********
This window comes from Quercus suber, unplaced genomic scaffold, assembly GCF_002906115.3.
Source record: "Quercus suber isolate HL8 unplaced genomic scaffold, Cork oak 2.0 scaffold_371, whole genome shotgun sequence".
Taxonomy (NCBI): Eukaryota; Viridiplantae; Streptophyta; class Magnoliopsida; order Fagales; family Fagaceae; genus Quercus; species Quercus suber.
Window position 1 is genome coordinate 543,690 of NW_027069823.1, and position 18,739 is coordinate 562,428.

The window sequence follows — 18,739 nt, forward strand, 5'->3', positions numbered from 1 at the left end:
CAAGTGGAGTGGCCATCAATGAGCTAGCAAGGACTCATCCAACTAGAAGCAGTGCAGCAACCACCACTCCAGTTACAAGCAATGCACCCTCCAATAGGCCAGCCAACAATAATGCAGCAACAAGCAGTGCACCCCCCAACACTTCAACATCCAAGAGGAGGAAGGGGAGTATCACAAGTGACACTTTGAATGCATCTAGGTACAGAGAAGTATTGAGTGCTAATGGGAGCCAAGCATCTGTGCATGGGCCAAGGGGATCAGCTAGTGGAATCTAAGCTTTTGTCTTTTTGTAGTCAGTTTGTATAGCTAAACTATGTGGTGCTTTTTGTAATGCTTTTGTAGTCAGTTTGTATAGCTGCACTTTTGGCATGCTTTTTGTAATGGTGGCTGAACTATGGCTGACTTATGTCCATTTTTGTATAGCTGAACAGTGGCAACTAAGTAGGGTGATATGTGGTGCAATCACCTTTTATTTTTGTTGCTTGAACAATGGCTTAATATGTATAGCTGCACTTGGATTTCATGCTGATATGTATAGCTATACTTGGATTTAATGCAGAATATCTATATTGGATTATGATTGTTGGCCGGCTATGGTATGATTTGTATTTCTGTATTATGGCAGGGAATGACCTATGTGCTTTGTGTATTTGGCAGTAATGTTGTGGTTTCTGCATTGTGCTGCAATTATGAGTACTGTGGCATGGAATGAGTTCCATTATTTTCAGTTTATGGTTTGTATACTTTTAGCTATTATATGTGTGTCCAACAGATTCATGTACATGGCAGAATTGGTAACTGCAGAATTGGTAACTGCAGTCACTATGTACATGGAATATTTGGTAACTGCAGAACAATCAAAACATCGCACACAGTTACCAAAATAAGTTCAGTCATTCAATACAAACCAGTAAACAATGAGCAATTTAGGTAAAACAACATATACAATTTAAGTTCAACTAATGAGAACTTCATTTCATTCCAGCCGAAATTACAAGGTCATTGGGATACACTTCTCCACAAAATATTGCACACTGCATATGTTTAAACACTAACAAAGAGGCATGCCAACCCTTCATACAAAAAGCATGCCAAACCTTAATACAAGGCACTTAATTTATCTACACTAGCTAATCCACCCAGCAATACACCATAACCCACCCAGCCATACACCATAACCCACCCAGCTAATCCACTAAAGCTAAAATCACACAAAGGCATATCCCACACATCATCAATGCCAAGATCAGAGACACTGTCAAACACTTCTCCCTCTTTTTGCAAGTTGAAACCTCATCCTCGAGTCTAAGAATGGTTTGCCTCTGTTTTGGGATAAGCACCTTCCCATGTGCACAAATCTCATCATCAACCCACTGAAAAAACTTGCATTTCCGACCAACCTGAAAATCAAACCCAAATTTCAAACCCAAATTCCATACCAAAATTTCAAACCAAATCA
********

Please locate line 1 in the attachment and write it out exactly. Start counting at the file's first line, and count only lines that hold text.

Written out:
This window comes from Quercus suber, unplaced genomic scaffold, assembly GCF_002906115.3.